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Dogs with jobs


Cheers and applause for superdogs

Gadget, Avis, Kyra and Koda earned plenty of smiles, cheers and applause from an enthusiastic crowd, when they jumped and raced through obstacles in their third annual Agility Dogs show last month at the Banfield Pavilion. Afterwards, there is a meet-and-greet for some of the best ear scratches and belly rubbing joy.
Natalie Chapman, activity worker, teamed up with the local Paws Squad to bring a Superdogs-style show to residents at the extended care home.

Dog petting benefits

“The dogs are able to break through communication barriers in a way that we two-legged folk aren’t often able, which gives us an opportunity to connect in a meaningful way” says Chapman. “One resident with severe dementia just lit right up when the dogs came in the room, asking ‘Is that a puppy?’”
Meaningful interaction with pets provide companionship, stress relief, sense of purpose, as well as increased opportunities for social connections and reminiscing.

Love from the Paws Squad

The dogs and their humans belong to Paws Squad, a non-profit dog agility club in Vancouver. Some of the members, led by Cari-Ann Ryall and Gadget, a Canadian National Champion at the 2016 Agility Association of Canada competition, generously share their time and talents with Banfield Pavilion residents each summer.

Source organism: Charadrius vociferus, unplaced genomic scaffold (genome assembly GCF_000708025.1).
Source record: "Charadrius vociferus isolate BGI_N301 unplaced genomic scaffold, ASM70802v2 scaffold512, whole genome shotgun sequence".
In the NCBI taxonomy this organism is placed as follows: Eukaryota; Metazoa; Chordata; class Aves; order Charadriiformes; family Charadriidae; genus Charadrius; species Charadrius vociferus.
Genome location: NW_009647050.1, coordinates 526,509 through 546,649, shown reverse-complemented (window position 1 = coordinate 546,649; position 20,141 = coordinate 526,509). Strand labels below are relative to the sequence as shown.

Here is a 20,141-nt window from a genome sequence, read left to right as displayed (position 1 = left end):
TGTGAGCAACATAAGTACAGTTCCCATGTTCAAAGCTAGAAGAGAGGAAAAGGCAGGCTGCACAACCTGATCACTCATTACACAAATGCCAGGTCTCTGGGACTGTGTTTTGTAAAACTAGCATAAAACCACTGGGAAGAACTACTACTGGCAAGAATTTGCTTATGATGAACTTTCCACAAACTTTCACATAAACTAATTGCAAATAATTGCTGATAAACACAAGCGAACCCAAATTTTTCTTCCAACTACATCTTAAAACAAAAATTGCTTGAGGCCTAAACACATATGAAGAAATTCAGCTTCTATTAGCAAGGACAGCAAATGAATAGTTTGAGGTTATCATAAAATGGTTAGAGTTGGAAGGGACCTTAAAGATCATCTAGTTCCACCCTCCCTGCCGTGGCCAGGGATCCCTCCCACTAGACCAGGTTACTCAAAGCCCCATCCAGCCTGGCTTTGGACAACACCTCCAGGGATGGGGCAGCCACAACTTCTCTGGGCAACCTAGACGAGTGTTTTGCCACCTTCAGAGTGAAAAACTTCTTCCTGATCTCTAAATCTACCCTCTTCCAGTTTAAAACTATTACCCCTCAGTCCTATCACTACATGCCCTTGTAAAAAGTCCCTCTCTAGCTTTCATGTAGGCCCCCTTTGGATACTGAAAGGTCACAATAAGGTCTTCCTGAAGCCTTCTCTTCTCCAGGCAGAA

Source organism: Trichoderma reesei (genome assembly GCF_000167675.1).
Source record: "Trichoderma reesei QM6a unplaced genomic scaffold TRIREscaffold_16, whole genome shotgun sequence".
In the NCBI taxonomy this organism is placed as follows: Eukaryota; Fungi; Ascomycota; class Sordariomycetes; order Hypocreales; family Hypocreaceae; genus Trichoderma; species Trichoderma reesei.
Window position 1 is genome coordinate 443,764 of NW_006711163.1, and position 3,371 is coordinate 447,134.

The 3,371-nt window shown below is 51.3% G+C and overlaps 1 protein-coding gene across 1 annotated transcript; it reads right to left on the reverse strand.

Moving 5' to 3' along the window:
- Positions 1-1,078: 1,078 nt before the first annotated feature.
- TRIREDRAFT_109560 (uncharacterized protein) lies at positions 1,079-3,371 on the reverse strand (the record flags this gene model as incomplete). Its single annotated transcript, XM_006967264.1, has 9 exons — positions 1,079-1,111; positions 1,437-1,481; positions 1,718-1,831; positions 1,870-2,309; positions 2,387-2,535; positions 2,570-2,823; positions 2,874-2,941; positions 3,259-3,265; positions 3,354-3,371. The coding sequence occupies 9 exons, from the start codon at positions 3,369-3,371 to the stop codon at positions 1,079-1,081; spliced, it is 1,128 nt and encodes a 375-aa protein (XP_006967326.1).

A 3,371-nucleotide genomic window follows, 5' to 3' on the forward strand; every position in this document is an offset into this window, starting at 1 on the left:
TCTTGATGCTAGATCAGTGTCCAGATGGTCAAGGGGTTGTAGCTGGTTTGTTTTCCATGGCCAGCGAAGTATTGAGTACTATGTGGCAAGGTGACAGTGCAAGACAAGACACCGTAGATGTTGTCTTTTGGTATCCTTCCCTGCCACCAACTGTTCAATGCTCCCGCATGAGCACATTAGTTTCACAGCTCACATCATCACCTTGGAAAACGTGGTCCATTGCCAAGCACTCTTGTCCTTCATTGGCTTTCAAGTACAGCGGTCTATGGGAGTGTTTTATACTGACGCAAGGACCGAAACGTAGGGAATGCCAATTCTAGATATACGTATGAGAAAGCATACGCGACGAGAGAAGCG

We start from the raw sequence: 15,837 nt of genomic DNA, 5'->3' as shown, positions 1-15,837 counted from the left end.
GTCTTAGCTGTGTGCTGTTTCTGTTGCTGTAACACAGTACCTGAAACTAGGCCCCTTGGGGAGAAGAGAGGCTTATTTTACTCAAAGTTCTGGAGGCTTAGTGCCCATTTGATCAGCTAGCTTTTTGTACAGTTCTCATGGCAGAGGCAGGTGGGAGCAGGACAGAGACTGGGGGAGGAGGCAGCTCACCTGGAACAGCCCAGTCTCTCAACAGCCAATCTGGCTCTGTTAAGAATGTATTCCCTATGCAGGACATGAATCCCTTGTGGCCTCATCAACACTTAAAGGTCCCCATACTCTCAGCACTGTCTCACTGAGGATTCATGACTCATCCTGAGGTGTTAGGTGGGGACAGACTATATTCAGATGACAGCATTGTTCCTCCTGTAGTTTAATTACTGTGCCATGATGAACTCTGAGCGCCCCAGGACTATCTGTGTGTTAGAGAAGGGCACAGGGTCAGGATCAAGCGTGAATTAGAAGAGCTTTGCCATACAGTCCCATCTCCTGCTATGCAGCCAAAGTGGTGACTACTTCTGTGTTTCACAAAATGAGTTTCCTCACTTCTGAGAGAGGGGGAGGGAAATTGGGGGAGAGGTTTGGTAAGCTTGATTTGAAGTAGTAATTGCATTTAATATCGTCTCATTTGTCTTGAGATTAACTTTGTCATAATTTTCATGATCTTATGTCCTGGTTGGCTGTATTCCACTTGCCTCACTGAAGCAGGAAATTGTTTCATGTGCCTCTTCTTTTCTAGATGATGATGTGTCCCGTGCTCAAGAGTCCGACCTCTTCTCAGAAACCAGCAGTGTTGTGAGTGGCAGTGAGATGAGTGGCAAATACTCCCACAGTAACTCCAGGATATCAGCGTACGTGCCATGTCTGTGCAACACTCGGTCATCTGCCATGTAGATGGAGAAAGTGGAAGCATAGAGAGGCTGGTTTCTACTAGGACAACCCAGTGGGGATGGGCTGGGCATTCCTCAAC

“I love sharing my dog with the residents – if he can bring a smile to one person’s face while we’re doing something we love, then it’s completely worth my time,” says Ryall. “I remember my first visit: a resident was glaring at me as I spent time with some of the others in the room. When I approached him, the biggest smile came across his face, and he told me he once had a similar dog. He was so happy to have a few minutes with Gadget.”
Other squad volunteers and their pups have had equally memorable moments: Mary Federici met a resident who had been a dog breeder, who opened the conversation with a comment about Avis’ grooming.
Tina Nester and Kyra were excited to learn that residents look forward to this event for weeks ahead of time, and that the visit gives people some happy memories totally unrelated to their health.
And while Peggy Freeman loves seeing everyone’s smiles, her dog, Koda, can’t get enough of the attention bestowed on him.

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